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Landlord/Tenant

An owner of real property is permitted to rent it upon almost any terms as the parties agree to, or the owner may refuse to rent it for any reason, provided that the owner may not refuse to rent for certain reasons that amount to discrimination.

Rent

The Landlord may resort to summary proceedings to remove a non-paying tenant from possession of the premises.

Usually, an owner may enter rented premises to inspect, make repairs, supply services, and show the property to prospective purchasers, if the contact provides.

The owner may enter at reasonable times, and may need to give notice if the contract provides. However, if there is an emergency or if the tenant abandons the premises, the landlord may enter the premises at will.

Leases
Except as provided by law, both parties are bound by the terms of their agreement. A lease does not have to be in writing. However, if it is for a term of more than one year, it must be.

Furthermore, although a lease for less than one year does not have to be in writing, it is strongly recommended to do so to prevent litigation when problems arise.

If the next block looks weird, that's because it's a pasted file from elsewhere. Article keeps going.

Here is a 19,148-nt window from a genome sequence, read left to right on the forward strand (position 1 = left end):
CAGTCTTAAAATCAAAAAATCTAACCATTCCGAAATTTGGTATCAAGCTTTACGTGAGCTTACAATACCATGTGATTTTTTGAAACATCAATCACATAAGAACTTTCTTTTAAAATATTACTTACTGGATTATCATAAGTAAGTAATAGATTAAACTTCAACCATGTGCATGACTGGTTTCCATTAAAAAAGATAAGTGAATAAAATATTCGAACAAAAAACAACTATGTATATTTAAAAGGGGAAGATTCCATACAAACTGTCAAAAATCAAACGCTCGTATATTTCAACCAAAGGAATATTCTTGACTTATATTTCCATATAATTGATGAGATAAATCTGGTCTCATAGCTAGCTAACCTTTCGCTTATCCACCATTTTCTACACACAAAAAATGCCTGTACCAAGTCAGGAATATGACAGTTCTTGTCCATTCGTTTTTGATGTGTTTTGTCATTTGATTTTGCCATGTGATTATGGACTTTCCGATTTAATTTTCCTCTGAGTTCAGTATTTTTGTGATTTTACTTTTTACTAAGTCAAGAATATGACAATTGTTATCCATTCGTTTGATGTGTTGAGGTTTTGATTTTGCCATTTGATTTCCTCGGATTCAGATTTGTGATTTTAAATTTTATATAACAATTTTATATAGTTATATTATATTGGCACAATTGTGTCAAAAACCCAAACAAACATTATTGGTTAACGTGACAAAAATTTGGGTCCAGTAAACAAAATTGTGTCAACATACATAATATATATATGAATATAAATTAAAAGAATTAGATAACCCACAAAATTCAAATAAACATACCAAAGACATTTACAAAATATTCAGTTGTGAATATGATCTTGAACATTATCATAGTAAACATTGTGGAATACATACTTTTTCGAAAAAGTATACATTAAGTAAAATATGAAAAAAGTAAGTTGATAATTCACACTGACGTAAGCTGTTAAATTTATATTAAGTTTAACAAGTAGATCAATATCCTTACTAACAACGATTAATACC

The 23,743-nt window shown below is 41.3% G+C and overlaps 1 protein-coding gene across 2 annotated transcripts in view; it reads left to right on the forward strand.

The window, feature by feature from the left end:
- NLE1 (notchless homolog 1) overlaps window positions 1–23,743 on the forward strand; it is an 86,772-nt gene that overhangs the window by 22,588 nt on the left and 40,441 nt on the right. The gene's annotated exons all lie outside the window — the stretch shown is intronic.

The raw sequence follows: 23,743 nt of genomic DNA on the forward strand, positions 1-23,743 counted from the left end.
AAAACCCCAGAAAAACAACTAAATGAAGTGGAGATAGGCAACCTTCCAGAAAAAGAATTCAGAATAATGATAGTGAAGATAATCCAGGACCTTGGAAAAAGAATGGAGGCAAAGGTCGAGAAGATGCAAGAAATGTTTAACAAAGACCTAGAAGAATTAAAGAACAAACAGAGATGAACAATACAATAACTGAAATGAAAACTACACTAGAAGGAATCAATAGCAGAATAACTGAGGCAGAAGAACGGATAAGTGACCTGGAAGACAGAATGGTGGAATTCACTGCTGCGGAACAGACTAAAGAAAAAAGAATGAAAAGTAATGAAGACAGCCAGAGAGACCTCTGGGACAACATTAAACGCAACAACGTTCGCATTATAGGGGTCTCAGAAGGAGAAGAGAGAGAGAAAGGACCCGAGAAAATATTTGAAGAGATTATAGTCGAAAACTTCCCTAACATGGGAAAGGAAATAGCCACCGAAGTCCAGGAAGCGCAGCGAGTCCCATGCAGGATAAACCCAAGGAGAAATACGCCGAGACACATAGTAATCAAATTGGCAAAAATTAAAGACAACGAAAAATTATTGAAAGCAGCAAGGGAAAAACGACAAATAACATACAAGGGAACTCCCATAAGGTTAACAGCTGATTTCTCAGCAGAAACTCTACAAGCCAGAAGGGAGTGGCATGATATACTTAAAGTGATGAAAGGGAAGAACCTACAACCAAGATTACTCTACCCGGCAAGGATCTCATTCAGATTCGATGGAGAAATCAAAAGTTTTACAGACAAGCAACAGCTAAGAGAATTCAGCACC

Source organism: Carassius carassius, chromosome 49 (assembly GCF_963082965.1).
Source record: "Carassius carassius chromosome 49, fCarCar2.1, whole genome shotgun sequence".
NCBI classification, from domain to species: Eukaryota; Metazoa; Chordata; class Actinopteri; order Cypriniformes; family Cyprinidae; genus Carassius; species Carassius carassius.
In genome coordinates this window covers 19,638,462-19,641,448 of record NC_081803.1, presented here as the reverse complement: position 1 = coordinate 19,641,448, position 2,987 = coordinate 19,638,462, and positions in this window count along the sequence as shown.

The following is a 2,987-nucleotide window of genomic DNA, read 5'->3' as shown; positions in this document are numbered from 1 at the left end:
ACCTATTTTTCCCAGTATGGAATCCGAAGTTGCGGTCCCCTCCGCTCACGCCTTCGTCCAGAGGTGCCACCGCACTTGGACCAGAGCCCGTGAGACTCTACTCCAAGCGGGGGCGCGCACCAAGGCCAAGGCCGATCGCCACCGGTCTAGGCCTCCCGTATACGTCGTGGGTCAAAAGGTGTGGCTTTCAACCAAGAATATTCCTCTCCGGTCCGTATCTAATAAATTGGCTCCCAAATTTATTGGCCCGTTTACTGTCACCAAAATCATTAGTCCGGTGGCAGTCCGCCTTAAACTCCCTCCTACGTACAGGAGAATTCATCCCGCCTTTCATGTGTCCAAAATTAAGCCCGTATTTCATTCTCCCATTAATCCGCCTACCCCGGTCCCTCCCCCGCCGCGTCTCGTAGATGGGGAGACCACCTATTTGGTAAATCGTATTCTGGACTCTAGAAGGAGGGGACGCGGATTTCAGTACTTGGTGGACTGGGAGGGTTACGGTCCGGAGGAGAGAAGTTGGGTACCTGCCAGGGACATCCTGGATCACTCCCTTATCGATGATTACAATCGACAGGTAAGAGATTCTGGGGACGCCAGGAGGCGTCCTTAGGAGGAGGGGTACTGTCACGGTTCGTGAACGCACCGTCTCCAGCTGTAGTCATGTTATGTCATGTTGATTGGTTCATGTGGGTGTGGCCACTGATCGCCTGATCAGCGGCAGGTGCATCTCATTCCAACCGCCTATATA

Oral promises by either side are not necessarily enforcable so they should be included in the lease. All leases should be signed in duplicate with each page and any changes being initialed by both parties. The owner and tenant should each receive a signed copy.

Security
A security deposit with interest remains the property of the tenant, with the landlord holding the money in trust, or as is otherwise provided in the parties agreement. As trustee, the landlord may not commingle these funds with his personal money. If the owner transfers the property, the security deposit may also be deposited.

Termination of Tenancy
A tenancy will terminate at the end of the period in the agreement, without any notices being sent from or to either party. Leases may contain provisions to terminate the lease sooner than the date fixed for the expiration of the term. Further, either party may terminate the tenancy sooner through summary proceedings.

Due to the length of most commercial leases it is advisable to have your lease thoroughly reviewed by your attorney before it is signed. In this way, you can avoid hidden problems later on.

 



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This website provides general information. Due to complexities and constant changes in the law, exceptions to general principles of law, and variations of state laws, seek professional legal advice before acting on any matter!

Some of the information on this website only pertains to certain states. Accordingly seek professional legal advice before acting on any matter.